Similarly, Fadi Elsalamen, a Washington-based Palestinian anti-corruption activist, told Al-Monitor that the good news about Fayyad is that he isn’t a corrupt Fatah official and that he isn’t Hamas. “He should be able to capture the votes of those who are not happy with both Fatah and Hamas.”

Elsalameen, a senior fellow at the American Security Project, said Fayyad’s vulnerability is his years as prime minister. “Fayyad is still seen as someone who worked for [Palestinian President Mahmoud] Abbas and executed his economic and security policies. It is good that Fayyad is running, but I don’t expect it to make a big splash.”

Hani Almasri, the director-general of the Masarat think tank, agreed that Fayyad will not receive a large number of votes. Almasri told Al-Monitor that it is unclear whether Fayyad will pass the electoral threshold.

Almasri said the former prime minister had been urged not to run separately but instead join an existing list to improve his chances of winning a seat.

Palestinian pollster Khalil Shikaki said, “Fayyad’s list is not going to make much of a difference to the outcome of the elections. It has a reasonable chance of passing the threshold, but not much beyond that. But if Fayyad is No. 2 on a list created by Marwan Barghouti and led by Nasser al-Kidwa, or part of a larger reform coalition, their chances of taking votes from Fatah would significantly increase. Along with a unified leftist electoral list, such a reform coalition could influence the makeup of the next Palestinian governmental coalition.”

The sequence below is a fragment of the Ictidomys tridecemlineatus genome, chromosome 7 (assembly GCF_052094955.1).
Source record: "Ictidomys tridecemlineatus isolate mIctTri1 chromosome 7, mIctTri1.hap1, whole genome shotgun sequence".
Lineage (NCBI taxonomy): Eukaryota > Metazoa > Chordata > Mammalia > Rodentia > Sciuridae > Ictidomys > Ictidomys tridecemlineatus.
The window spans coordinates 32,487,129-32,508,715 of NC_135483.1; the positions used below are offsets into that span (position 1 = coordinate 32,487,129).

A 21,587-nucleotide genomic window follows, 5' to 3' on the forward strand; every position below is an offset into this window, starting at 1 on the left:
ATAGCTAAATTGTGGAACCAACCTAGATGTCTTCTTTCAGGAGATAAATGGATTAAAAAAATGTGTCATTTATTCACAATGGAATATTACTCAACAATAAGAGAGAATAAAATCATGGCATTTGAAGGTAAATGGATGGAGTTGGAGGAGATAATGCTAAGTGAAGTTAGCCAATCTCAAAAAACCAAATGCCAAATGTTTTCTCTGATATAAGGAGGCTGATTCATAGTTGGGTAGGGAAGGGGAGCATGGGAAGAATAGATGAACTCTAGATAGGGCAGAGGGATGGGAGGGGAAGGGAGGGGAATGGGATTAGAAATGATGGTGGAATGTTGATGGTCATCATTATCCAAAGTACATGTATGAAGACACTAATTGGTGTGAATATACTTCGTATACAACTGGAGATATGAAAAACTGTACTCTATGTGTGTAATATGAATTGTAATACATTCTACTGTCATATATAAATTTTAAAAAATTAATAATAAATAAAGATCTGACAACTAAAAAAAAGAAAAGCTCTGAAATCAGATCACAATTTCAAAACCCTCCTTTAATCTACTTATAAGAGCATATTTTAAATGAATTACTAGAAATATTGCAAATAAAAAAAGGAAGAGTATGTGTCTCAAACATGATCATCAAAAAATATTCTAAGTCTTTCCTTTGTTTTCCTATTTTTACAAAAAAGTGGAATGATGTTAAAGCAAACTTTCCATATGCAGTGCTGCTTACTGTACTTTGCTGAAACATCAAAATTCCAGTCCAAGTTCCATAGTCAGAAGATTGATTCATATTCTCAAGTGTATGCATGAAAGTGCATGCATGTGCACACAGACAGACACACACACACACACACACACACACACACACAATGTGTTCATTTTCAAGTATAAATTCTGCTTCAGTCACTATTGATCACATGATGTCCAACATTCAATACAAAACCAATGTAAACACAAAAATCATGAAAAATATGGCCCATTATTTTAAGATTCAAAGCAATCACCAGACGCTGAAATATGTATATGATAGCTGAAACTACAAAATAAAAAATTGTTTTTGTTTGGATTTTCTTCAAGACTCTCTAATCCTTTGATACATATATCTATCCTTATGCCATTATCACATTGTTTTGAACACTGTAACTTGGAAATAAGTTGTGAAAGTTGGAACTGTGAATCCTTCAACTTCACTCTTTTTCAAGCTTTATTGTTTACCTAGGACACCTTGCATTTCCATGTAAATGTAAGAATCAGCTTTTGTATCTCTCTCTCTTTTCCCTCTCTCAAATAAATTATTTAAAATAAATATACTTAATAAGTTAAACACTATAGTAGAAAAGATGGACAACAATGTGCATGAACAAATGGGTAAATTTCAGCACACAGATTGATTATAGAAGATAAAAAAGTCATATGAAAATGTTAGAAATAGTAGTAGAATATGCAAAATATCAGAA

In addition to his support for a unity government, Fayyad is also calling for a much stronger stand for Palestinian rights with the United States and the international community. “We must go back to the beginnings, including to the PLO positions before the 1988 Palestinian peace initiative,” he said in the Al Quds interview. Palestinians must “insist that Israel recognize the legitimate national rights of the Palestinian people, including the right to self-determination.”

“This is a logical request that can be defended internationally, and we can use it to gain the global support of those who support peace, justice and equality,” he said.

Fayyad also dismissed the restraints that the Quartet (the European Union, Russia, the United Nations and the United States) is trying to impose on Palestinian nominees. “We need to insist on our right for equal treatment and we should stop expecting salvation through Washington.”

There is no doubt that the entry of Fayyad into the elections milieu provides an important perspective to voters who are searching for an alternative who has clean hands as opposed to the major factions that have dominated the political scene. But will his participation — following his long absence from day-to-day politics — have an impact on the political landscape?